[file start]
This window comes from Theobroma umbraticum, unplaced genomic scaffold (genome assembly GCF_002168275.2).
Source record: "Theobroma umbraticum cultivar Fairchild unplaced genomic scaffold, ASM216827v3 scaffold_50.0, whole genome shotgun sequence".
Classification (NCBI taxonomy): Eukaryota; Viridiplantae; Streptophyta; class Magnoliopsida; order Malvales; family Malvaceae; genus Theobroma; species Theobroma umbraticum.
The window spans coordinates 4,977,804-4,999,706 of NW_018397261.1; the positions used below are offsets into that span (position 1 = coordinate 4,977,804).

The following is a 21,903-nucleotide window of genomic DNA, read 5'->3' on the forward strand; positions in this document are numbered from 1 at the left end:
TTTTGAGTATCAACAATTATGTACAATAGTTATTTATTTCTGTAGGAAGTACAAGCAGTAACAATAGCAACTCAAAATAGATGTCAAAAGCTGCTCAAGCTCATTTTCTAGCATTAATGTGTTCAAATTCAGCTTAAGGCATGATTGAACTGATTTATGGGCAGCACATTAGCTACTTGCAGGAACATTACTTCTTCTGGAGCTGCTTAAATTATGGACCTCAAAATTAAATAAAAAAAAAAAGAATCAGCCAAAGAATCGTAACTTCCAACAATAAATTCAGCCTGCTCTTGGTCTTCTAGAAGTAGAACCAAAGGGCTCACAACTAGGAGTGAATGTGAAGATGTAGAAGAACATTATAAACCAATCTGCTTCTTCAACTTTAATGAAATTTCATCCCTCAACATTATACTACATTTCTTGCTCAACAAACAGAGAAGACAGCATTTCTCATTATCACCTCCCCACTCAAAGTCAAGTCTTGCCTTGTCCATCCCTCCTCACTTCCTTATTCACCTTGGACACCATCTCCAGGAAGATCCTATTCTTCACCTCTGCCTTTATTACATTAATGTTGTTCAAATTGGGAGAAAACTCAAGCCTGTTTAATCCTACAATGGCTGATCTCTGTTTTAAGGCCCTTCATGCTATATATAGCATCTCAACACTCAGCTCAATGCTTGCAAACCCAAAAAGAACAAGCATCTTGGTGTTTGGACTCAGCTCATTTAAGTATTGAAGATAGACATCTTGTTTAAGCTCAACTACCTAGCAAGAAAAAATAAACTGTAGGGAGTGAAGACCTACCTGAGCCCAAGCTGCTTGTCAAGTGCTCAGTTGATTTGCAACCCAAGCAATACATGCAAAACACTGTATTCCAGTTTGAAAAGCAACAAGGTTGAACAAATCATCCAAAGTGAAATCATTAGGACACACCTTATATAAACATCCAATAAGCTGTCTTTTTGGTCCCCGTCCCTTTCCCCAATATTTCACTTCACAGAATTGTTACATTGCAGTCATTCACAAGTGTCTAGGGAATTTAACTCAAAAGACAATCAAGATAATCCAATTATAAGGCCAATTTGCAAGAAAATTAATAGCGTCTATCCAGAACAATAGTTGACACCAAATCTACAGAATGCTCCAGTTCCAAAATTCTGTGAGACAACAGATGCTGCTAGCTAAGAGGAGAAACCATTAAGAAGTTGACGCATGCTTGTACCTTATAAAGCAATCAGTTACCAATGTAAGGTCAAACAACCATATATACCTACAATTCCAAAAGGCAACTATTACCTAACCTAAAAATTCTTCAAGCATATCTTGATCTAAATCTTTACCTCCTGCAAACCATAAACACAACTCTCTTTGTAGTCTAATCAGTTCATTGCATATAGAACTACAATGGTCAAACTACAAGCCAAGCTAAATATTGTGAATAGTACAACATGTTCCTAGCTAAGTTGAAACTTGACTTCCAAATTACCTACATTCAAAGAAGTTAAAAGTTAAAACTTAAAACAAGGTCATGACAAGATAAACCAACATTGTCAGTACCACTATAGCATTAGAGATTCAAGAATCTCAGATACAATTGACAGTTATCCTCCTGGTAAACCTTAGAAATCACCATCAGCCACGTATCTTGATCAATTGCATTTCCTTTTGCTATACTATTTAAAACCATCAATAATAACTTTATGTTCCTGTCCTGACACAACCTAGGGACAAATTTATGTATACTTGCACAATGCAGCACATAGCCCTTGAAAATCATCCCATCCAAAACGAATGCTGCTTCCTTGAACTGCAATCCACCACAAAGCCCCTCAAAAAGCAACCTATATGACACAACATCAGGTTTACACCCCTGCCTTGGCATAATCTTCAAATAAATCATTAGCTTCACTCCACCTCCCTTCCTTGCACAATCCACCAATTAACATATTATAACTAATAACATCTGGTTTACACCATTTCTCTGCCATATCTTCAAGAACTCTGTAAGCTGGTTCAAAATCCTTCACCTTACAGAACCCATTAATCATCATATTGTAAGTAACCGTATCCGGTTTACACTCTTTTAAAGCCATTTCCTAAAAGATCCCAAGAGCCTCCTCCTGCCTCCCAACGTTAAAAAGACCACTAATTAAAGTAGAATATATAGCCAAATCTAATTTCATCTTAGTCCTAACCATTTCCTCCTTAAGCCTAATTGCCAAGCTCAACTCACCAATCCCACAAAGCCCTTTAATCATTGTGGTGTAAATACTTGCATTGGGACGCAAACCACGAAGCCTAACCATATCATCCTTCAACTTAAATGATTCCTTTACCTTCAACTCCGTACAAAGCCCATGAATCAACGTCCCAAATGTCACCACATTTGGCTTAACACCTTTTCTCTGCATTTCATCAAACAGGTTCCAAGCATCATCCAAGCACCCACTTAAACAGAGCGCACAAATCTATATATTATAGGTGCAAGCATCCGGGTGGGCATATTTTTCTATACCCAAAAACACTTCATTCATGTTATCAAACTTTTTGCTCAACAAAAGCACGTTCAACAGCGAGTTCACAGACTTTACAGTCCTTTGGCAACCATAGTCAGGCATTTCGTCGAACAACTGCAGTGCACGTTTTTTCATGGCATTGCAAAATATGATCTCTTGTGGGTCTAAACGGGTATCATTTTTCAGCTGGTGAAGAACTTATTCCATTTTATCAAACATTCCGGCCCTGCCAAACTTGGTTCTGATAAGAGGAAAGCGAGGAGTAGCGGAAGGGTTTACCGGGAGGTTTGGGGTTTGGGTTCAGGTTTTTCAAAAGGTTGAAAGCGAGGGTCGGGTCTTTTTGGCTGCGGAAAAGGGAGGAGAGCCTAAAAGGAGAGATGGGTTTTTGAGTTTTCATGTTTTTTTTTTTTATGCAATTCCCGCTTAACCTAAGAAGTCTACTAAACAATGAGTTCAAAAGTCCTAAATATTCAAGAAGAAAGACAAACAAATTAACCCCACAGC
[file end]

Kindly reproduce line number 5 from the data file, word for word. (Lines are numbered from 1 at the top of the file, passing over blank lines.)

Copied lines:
The following is a 21,903-nucleotide window of genomic DNA, read 5'->3' on the forward strand; positions in this document are numbered from 1 at the left end: